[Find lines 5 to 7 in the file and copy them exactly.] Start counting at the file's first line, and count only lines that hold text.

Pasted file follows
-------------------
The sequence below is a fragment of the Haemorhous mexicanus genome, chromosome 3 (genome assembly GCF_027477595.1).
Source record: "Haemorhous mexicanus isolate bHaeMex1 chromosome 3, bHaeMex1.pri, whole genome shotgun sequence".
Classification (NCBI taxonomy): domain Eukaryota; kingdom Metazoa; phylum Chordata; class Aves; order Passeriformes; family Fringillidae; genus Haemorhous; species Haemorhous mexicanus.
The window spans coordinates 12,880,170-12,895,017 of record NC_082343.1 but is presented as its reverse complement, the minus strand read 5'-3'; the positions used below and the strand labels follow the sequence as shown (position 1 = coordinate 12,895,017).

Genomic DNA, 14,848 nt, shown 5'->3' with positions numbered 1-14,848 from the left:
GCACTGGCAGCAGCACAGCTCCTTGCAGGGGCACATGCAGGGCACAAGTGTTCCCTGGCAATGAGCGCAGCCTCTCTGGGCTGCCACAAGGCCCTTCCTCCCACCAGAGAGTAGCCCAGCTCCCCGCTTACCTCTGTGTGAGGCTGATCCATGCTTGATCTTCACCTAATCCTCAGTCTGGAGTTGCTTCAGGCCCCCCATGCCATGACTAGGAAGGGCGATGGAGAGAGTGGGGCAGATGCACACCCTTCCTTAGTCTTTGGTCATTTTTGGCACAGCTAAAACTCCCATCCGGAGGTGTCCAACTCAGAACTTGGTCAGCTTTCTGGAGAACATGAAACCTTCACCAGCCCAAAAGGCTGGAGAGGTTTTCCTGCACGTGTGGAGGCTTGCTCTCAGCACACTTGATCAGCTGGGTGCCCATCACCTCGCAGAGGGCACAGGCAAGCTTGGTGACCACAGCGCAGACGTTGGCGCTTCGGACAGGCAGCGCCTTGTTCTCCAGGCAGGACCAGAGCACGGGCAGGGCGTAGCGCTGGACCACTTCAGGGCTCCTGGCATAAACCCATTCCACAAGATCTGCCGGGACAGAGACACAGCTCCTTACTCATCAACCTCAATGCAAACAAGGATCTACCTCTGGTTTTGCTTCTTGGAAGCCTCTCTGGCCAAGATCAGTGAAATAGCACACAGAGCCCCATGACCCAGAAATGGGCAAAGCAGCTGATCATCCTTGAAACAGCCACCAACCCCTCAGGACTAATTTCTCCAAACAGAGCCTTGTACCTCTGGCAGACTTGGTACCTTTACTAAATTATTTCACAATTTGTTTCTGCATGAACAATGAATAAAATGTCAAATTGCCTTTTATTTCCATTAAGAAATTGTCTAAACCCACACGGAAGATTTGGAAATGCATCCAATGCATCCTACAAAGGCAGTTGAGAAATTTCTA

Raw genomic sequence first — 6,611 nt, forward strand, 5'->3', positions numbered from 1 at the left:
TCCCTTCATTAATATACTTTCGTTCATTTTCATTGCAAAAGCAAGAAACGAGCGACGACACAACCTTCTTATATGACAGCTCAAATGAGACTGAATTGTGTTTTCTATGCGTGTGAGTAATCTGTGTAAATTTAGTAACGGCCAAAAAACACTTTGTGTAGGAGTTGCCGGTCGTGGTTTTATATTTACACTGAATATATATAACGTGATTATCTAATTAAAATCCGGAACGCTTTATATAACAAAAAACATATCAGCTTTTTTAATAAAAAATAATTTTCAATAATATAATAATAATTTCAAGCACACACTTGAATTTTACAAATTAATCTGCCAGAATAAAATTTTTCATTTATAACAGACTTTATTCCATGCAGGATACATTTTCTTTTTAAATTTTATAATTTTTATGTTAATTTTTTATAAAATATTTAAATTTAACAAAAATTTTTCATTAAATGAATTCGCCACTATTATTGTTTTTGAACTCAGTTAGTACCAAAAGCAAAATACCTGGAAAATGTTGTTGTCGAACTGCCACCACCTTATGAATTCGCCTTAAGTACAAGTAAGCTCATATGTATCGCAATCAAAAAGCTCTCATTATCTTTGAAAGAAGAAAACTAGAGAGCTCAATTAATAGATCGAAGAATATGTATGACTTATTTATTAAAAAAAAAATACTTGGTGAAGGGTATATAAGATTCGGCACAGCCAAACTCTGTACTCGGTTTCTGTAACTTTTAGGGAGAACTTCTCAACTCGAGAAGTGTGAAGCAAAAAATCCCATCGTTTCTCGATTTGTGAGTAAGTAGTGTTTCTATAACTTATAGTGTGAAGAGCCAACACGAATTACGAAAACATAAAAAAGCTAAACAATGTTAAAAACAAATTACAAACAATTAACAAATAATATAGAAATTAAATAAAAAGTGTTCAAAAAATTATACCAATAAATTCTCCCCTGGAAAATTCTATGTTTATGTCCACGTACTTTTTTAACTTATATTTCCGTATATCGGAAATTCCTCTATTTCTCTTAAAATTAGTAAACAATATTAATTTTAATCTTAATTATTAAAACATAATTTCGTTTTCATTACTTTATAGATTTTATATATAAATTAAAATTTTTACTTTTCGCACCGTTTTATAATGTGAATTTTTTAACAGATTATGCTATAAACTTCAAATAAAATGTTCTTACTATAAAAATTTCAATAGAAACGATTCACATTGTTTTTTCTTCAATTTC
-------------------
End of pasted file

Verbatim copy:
Genomic DNA, 14,848 nt, shown 5'->3' with positions numbered 1-14,848 from the left:
GCACTGGCAGCAGCACAGCTCCTTGCAGGGGCACATGCAGGGCACAAGTGTTCCCTGGCAATGAGCGCAGCCTCTCTGGGCTGCCACAAGGCCCTTCCTCCCACCAGAGAGTAGCCCAGCTCCCCGCTTACCTCTGTGTGAGGCTGATCCATGCTTGATCTTCACCTAATCCTCAGTCTGGAGTTGCTTCAGGCCCCCCATGCCATGACTAGGAAGGGCGATGGAGAGAGTGGGGCAGATGCACACCCTTCCTTAGTCTTTGGTCATTTTTGGCACAGCTAAAACTCCCATCCGGAGGTGTCCAACTCAGAACTTGGTCAGCTTTCTGGAGAACATGAAACCTTCACCAGCCCAAAAGGCTGGAGAGGTTTTCCTGCACGTGTGGAGGCTTGCTCTCAGCACACTTGATCAGCTGGGTGCCCATCACCTCGCAGAGGGCACAGGCAAGCTTGGTGACCACAGCGCAGACGTTGGCGCTTCGGACAGGCAGCGCCTTGTTCTCCAGGCAGGACCAGAGCACGGGCAGGGCGTAGCGCTGGACCACTTCAGGGCTCCTGGCATAAACCCATTCCACAAGATCTGCCGGGACAGAGACACAGCTCCTTACTCATCAACCTCAATGCAAACAAGGATCTACCTCTGGTTTTGCTTCTTGGAAGCCTCTCTGGCCAAGATCAGTGAAATAGCACACAGAGCCCCATGACCCAGAAATGGGCAAAGCAGCTGATCATCCTTGAAACAGCCACCAACCCCTCAGGACTAATTTCTCCAAACAGAGCCTTGTACCTCTGGCAGACTTGGTACCTTTACTAAATTATTTCACAATTTGTTTCTGCATGAACAATGAATAAAATGTCAAATTGCCTTTTATTTCCATTAAGAAATTGTCTAAACCCACACGGAAGATTTGGAAATGCATCCAATGCATCCTACAAAGGCAGTTGAGAAATTTCTA

Raw genomic sequence first — 6,611 nt, forward strand, 5'->3', positions numbered from 1 at the left: